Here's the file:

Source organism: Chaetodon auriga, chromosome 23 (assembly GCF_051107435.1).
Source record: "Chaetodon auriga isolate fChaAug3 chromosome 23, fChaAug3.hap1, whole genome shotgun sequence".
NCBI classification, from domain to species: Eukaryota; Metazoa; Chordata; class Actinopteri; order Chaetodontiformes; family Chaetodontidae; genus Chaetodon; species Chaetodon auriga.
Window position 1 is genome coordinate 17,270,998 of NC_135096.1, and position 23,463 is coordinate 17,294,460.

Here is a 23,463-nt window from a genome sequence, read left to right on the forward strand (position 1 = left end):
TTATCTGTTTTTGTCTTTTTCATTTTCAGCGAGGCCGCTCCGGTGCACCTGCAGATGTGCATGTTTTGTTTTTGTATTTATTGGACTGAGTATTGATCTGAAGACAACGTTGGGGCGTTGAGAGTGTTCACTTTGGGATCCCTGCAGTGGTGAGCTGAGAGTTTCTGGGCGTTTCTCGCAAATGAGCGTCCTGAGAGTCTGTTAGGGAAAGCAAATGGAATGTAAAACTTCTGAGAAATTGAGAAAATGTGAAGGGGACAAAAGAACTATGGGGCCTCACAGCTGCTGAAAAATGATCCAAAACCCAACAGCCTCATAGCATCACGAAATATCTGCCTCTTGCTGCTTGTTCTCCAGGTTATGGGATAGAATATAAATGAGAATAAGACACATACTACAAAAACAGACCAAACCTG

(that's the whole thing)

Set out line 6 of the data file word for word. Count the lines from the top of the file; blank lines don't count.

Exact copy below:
TTATCTGTTTTTGTCTTTTTCATTTTCAGCGAGGCCGCTCCGGTGCACCTGCAGATGTGCATGTTTTGTTTTTGTATTTATTGGACTGAGTATTGATCTGAAGACAACGTTGGGGCGTTGAGAGTGTTCACTTTGGGATCCCTGCAGTGGTGAGCTGAGAGTTTCTGGGCGTTTCTCGCAAATGAGCGTCCTGAGAGTCTGTTAGGGAAAGCAAATGGAATGTAAAACTTCTGAGAAATTGAGAAAATGTGAAGGGGACAAAAGAACTATGGGGCCTCACAGCTGCTGAAAAATGATCCAAAACCCAACAGCCTCATAGCATCACGAAATATCTGCCTCTTGCTGCTTGTTCTCCAGGTTATGGGATAGAATATAAATGAGAATAAGACACATACTACAAAAACAGACCAAACCTG